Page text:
We’ve baked all summer, with day after day temperatures at or above 100 degrees. But, relief is in sight. September is a month of new beginnings, traditionally and scientifically. Early people of many cultures, far more accustomed than we to lives governed by celestial events, watched the rising and setting of the sun, the moon, and certain significant stars and planets. Moon phases were also critically evaluated, and certain crops were planted only when the moon’s stage was favorable. As I mentioned in a previous column, wild animals and birds, humans, reptiles, amphibians, and plants life cycles are largely controlled by the number of hours of daylight. In other words, all life literally revolves around, and is strongly governed by, the sun.
As I write this column, it is Sunday, September 20th, and a significant celestial event called a new moon rose early this morning marking the start of a new lunar cycle, and the month called Tishri by Jews. According to their reckoning, it is the beginning of the seventh month of the year. The Jewish calendar is lunar and the months are calculated by the moon phases, which make one complete cycle in about 29 1/2 days. The Gregorian calendar that most others use nowadays compensates for the variations in the lunar cycle in a different manner than the Jewish calendar. According to the Gregorian calendar, the coming of Tishri varies from the last three weeks of September to the first week of October. This year it starts on September 20th and marks the beginning of the Jewish New Year. This New Year’s Day is called Rosh Hashanah, the celebration of the creation of the earth and a time of introspection and repentance. Some Jews cast bread crumbs into a lake or pond, symbolic of casting all sins away. A family meal is celebrated that includes honey cake, wine, and apples dipped in honey, all representing the hope for a sweet and happy year‼ The year, by the way, according to the Jewish calendar is 5759, not 1998. In other words, it is the 5,759th year since the earth’s creation.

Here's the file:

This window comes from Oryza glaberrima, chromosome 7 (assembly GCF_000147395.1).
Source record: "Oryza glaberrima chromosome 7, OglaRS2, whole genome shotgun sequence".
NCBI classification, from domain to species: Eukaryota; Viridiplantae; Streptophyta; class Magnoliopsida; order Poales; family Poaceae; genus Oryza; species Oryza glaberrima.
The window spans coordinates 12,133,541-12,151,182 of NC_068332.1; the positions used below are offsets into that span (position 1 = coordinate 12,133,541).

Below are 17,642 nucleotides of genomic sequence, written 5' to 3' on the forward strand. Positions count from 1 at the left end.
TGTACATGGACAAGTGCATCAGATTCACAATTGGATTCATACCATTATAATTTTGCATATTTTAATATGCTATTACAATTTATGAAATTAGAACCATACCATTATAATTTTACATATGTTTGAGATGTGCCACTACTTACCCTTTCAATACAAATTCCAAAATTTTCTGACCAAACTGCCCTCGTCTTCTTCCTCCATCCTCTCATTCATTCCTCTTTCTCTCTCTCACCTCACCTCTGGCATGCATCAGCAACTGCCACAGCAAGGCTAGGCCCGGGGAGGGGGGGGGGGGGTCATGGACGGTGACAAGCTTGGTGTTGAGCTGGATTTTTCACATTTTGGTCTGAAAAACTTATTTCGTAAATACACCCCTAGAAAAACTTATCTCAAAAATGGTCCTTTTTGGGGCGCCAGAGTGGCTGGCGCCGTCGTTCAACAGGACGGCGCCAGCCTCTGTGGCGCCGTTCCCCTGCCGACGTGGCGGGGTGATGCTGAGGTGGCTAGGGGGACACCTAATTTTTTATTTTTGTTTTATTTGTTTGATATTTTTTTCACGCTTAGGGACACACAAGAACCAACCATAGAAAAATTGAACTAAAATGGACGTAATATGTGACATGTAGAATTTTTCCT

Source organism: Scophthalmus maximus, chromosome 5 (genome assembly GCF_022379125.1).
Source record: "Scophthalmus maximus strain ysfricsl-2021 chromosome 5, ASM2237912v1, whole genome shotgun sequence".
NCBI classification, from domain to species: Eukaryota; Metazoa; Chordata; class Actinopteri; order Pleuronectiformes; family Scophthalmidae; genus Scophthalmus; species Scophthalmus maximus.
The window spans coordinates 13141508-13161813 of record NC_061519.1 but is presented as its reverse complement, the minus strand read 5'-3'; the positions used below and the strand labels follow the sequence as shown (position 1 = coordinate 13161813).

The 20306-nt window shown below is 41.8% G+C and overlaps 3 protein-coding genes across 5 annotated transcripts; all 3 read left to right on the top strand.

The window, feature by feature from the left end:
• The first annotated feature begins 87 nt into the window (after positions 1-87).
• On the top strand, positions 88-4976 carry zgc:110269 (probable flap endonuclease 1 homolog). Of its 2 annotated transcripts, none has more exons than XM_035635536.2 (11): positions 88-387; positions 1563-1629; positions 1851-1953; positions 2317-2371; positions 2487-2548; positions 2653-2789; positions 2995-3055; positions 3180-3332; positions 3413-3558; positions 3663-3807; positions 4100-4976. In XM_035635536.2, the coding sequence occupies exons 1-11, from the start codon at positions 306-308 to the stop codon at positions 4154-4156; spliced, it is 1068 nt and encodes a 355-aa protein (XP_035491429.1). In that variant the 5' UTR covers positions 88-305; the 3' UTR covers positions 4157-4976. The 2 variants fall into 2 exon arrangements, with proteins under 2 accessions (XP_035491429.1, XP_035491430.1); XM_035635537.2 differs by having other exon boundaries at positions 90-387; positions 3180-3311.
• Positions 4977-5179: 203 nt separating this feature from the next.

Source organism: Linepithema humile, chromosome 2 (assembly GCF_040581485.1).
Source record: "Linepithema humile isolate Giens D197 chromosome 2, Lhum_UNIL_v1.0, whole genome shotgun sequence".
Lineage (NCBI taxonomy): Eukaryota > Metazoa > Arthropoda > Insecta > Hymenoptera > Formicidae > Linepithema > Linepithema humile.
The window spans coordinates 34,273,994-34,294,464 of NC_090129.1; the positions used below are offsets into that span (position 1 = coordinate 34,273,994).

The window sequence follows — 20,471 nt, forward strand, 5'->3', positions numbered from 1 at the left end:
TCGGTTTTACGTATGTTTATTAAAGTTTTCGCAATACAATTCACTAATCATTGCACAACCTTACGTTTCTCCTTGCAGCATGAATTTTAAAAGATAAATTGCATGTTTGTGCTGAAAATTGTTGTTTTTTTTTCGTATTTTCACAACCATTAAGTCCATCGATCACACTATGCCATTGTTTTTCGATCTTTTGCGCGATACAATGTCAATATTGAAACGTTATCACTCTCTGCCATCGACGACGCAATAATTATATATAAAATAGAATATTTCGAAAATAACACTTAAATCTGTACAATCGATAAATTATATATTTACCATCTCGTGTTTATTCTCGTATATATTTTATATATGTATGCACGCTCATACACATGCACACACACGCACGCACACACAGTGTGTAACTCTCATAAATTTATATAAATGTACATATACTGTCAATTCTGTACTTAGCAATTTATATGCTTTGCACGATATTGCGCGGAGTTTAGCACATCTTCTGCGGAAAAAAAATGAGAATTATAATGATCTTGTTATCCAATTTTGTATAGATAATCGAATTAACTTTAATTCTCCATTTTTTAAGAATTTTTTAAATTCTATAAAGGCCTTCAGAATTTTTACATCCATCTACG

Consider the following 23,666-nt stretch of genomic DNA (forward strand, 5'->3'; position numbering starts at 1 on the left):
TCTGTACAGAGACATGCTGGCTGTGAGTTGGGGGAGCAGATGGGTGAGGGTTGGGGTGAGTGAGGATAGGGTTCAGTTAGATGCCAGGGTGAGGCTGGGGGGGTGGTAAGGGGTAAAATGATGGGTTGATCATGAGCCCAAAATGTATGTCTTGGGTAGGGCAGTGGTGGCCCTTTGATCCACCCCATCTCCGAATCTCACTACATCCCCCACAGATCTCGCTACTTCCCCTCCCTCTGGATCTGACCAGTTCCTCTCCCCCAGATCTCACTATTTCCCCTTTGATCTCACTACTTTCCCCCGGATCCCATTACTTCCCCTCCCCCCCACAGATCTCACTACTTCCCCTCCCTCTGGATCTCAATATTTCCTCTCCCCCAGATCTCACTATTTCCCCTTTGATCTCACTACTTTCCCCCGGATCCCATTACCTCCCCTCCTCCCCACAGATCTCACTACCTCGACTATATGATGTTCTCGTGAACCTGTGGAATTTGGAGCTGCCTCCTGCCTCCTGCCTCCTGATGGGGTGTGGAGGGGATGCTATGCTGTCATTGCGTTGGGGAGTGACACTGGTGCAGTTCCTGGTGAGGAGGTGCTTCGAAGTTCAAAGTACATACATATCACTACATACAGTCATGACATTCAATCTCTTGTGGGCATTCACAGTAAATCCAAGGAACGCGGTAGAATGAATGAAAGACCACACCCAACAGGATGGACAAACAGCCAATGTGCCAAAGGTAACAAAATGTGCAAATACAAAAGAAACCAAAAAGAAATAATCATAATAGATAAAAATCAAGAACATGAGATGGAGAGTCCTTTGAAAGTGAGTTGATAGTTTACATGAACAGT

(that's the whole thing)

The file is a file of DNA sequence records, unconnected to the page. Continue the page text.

But, there are other new occurrences this month. If the summer days have seemed to drag on forever, the end is in sight. On Wednesday, the 23rd of September at 12:37 a.m. Central Daylight Time, the sun will have moved half way on its journey through our sky from the longest day of June 21st to the shortest on December 21st, and fall will officially begin for us in the northern half of the planet earth. This Wednesday, the day and night will be the same length and we call this the Fall, or Autumn Equinox. From then until December 21st, our days will become progressively shorter, the sun appearing lower and lower in the sky at noon, its rays striking the northern hemisphere at a lower angle. Without the more direct incoming radiation, our weather cools and autumn drifts slowly into winter. In the southern hemisphere, spring has just begun with their official start of summer only three months away. Confusing, huh?
Nature is already taking note of the sun’s changing angle and timing. Thankfully, my grass isn’t growing so fast, but also only one lone hummingbird is still feeding on my fake flower food in my phony flower feeder and soon he, like his friends, will head south until next spring. Within a month, leaves will begin to turn color, triggered by the short day-length, and a drive in the country will reward you with the sight of brilliant red, fuzzy Sumac berries standing erect on tall branches, and wrinkled, green Osage oranges hanging from the limbs of a tree once used as a source of wood for bows. Those heavy, hard “oranges” are often called horse apples, and when I was a brainless kid, my friends and I used them for “chunking” at each other.
The night sky is changing too. By 9 p.m., brilliant white Jupiter is 30 degrees up in the southeast sky, and in another hour orangish Saturn will follow. Jupiter is very bright and also very close to the earth right now. A small telescope will reveal the dark bands on its surface that astronomers only very recently decided may be dust settling from dim Saturn-like rings around the planet. A pair of good binoculars will allow you to see its four moons, but not the planet’s bands.
So, once again, the natural world of East Texas is passing through a phase in its continuously changing saga, and whether your New Year’s Day is in September or not, it’s a good time to get a new lease on life and eagerly look forward to cooler, better days ahead.
Dr. Risk is a professor emeritus in the College of Forestry and Agriculture at Stephen F. Austin State University in Nacogdoches, Texas. Content © Paul H. Risk, Ph.D. All rights reserved, except where otherwise noted. Click firstname.lastname@example.org to send questions, comments, or request permission for use.